SA: Thin-client technology which reduces the total cost of ownership (TCO) of PCs and also helps to break the connectivity barriers by making it more practical to interconnect computers using low bandwidth.

Developments in emerging technologies such as X500 compliant directories, the open-source arena, and voice and data integration techniques such as voice over IP should be followed with an interest.

CW: What do you think about the growing popularity of e-marketplaces?

SA: E-commerce has given people a lot of flexibility in how they trade in goods and services. It gives buyers a lot of freedom to acquire things they want not just from local markets but also from international locations. From the seller's perspective it opens up markets in global proportions. E-commerce surely has made the world economy a true global market.

CW: What are your thoughts on online banking:

SA: Love it. I think online banking has revolutionised most aspects of banking. I cannot remember a day I stepped in to a high street bank branch. Features such as online back statements, BPay, funds transfer and online brokering have made my life very easy. Sure, it is not going to replace the friendly bank staff at high street branches who provide an invaluable service. Online banking has added an extra dimension to traditional banking services which were available only between 10am and 3:30pm Monday to Friday not so long ago.

CW: Who do you most admire within the IT industry?

SA: Bill Gates for making desktop computer software more user friendly and thereby making it more accessible to a larger audience.

CW: What has been your greatest achievement since working in IT?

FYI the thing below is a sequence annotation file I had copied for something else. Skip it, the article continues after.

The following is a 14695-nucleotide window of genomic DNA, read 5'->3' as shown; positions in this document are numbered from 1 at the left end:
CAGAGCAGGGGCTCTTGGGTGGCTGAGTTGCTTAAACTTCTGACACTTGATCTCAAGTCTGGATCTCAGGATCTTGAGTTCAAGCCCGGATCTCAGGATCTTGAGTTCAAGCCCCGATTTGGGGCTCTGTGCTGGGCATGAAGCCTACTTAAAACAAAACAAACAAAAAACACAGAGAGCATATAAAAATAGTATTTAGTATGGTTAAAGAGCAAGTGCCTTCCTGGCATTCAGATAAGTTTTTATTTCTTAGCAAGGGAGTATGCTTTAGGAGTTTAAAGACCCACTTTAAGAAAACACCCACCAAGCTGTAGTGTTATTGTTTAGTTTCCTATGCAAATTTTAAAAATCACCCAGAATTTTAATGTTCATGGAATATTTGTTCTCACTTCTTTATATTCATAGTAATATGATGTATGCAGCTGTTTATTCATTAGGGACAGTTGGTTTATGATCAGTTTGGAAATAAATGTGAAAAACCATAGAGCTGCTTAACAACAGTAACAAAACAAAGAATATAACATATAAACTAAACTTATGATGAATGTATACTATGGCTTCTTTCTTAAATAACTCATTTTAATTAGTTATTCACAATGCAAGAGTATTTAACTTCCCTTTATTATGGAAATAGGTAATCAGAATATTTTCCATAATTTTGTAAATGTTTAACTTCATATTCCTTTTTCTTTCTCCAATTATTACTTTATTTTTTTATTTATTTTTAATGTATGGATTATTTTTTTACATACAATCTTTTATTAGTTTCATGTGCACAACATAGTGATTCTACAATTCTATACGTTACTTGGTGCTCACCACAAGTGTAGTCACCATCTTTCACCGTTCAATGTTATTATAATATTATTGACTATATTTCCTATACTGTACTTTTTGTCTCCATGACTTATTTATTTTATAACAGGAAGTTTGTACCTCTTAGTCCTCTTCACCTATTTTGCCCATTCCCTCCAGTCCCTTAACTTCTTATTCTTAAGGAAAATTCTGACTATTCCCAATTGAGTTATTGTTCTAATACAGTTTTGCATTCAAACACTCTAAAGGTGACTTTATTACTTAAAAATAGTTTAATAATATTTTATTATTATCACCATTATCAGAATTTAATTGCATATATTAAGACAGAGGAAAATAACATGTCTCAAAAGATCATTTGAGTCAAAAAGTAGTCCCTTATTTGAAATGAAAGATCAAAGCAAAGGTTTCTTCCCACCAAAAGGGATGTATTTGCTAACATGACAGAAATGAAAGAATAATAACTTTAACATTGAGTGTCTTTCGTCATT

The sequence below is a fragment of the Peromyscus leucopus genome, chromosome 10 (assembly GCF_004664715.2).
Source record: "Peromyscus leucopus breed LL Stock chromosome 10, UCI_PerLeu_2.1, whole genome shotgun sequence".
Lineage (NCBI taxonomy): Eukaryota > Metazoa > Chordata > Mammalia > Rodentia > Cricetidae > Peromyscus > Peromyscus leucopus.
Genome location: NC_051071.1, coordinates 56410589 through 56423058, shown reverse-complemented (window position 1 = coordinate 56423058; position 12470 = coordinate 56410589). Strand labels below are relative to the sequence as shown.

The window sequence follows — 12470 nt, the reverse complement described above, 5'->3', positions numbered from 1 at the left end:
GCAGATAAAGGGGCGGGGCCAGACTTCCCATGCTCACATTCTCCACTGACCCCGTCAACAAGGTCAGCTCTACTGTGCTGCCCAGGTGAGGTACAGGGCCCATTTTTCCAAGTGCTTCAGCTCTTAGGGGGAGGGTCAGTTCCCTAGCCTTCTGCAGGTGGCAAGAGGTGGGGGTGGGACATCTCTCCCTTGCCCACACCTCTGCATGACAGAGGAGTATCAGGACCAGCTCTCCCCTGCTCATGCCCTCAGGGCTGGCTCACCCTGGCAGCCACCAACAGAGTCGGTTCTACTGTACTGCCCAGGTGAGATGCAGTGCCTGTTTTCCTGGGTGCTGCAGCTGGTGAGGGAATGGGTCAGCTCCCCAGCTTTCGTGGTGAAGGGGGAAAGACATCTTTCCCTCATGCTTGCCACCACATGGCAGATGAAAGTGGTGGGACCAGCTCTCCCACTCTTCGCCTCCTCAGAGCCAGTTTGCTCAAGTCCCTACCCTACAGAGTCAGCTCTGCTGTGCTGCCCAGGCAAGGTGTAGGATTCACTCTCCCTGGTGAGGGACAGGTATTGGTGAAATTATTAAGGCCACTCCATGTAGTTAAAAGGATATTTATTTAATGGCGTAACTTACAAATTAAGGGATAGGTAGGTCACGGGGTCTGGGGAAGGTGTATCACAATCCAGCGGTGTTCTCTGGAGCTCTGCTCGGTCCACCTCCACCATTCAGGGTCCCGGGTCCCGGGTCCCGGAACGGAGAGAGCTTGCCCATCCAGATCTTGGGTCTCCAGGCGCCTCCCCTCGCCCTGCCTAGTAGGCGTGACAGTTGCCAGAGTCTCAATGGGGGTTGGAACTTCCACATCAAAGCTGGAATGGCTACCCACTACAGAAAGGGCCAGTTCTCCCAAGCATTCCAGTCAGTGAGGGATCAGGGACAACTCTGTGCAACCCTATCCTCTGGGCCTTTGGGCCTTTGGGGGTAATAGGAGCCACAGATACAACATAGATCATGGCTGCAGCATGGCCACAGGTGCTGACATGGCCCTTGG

SA: Deploying a wide area network to enable e-mail access and data connectivity for all the regional sites in my current organisation.

CW: What is the most difficult decision you have ever had to make and why?

SA: Lots of difficult decisions are made in an IT environment, based on value for money and quality criteria. It is hard to rank.

CW: List your three favourite and three least favourite things about working in IT.

SA: My favourites about IT are working with cutting edge technology; flexible working practices and hours and my new laptop and WAP (Wireless Area Protocol)-enabled mobile phone. And the least favourite would have to be that it's a conversation killer at parties when I say "I am in computers!" Next is file server and router crashes and 900 people asking, "when will the system be up" all at the same time. Then, the too rapid changes in technologies with the need to replace obsolete equipment continuously.

CW: What do you like to do in spare time?

SA: I spend a lot of time in the garden, especially during the warmer months. This helps me to counter pressures at work. Also, of late, I have developed an interest in music, in particular jazz. I hope to spend more of my spare time pursuing these interests in the future.

CW: What are your hopes and dreams for the future?

SA: To be a good jazz saxophonist!